One of the most challenging aspects of family business succession is to pitch, at the right level, control and authority over the wealth.
Some family members will want the top job, others will not be interested, some will be capable and others less capable.
Some will have a heart for the family, and for others, pride and self-interest may be their default setting. The future prosperity and harmony of your family will depend on getting this right.
What approach are you taking to establish the optimum governance structures for your family?
You may have spent your lifetime building a series of successful businesses and investing those profits in building the wealth that your family may now enjoy. But the likelihood of that wealth continuing to compound once you are no longer around is dependent on the governance structures that you build to control and have authority over that wealth. Get it wrong or create weak structures and that wealth will disappear faster than you ever built it and you will have seeded conflict and disharmony in your family.
Great care must be taken in selecting leaders and building the right governance structures around them to underpin harmony and the compounding of wealth. This is a critical step in achieving equity and fairness in your succession process. It is putting in place the mechanisms that will ensure that your intents in delivering equity, fairness and growth are achieved.
The complexity of the governance structures you put in place will be an outcome of the complexity of the business and wealth structures you are seeking to transition and the number of family members in the next generation.
There are seven design aspects of governance that you should consider:
1. Separation: There should be a clear separation of family and business interests and activities. There will be one stream that will oversee all the business operations, and then there will be a separate and distinct stream that will manage the family and their interests. In practical terms, this often comes down to a holding company on one side and a family council on the other. They should be led by two separate chairs/leaders.
2. Leadership: People should be placed into leadership positions who not only are capable but more importantly are worthy of these roles, and that worthiness lies in their character.
3. Decision-Making: The businesses are operated for the benefit of the family as a whole and not for any one individual. It is therefore important that the delegate authorities which the family permit the Board, CEO and management team to exercise are clearly spelt out, and they are held accountable to them.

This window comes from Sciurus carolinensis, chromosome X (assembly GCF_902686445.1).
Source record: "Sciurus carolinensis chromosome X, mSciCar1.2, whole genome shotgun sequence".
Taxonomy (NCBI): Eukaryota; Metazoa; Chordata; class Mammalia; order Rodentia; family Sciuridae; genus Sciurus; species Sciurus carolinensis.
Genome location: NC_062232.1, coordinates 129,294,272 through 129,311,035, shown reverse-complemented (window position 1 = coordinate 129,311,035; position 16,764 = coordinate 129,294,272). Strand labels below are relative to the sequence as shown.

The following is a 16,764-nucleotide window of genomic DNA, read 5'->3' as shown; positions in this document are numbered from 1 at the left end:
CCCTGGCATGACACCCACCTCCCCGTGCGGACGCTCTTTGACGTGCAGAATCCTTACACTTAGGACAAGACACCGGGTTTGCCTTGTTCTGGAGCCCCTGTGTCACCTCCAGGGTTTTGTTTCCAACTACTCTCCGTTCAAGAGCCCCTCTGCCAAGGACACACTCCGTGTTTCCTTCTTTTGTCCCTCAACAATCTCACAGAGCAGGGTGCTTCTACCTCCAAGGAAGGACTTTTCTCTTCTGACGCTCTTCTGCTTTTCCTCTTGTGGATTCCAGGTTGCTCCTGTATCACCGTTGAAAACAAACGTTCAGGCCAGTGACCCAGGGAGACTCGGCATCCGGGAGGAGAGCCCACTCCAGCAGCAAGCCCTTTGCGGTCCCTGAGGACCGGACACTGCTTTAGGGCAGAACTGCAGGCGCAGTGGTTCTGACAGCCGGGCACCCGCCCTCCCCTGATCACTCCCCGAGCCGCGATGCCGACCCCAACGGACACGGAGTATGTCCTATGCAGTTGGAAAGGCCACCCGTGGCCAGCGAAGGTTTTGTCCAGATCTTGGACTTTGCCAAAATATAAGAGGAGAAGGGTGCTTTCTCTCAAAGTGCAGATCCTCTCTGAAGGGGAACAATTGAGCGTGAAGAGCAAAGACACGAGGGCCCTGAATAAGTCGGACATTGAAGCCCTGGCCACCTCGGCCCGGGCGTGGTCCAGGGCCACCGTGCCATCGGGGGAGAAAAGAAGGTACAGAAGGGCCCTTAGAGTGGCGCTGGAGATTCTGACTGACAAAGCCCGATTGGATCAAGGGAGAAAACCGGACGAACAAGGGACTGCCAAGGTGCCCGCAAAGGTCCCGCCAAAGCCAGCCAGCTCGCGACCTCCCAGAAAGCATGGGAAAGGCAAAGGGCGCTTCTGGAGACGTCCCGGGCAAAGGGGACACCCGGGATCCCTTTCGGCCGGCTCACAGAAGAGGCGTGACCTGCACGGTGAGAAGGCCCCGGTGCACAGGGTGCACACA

4. Remuneration/Distributions: A policy that sets out the basis of remuneration for any family member working within a family business and the basis for dividend or other distributions should be clearly set. Often family members working in the business prefer to keep money in the business whereas those who are wholly dependent on the distributions want to draw as much as they can. And salaries can always be areas of disharmony.
5. Independence: Truly independent and worthy persons need to sit in, and preferable chair, the business board and the family council — they will not be the same person. This will be especially true if you have, for example, four family members where deadlocks can occur. The Family Charter, and the various corporate constitutions and trust deeds, should clearly set out their role, ability to cast deciding votes, selection etc. and provide clear guidance as to how they should form their decisions.
6. Accountability: The expectations, goals, budgets etc. for all activities should be clearly agreed, stated and monitored with appropriate feedback. Disputes can often arise as to what was agreed and expected.
7. Exit: A process for family members to exit the various businesses and be fairly compensated should be established as part of the succession process, documented and locked in concrete. Any entitlements they may have should be clearly stated, an appropriate valuation method set out and payment terms established. Often there is a penalty for voluntary withdrawal and, at times, a premium if a family member is asked to leave by other family members.
In addition, the manner in which you choose to structure your various businesses can be critical in achieving an effective transition. More on this next week but at this time recognise the importance of effective governance and do not leave it to chance or for the next generation to sort out at sometime in the future.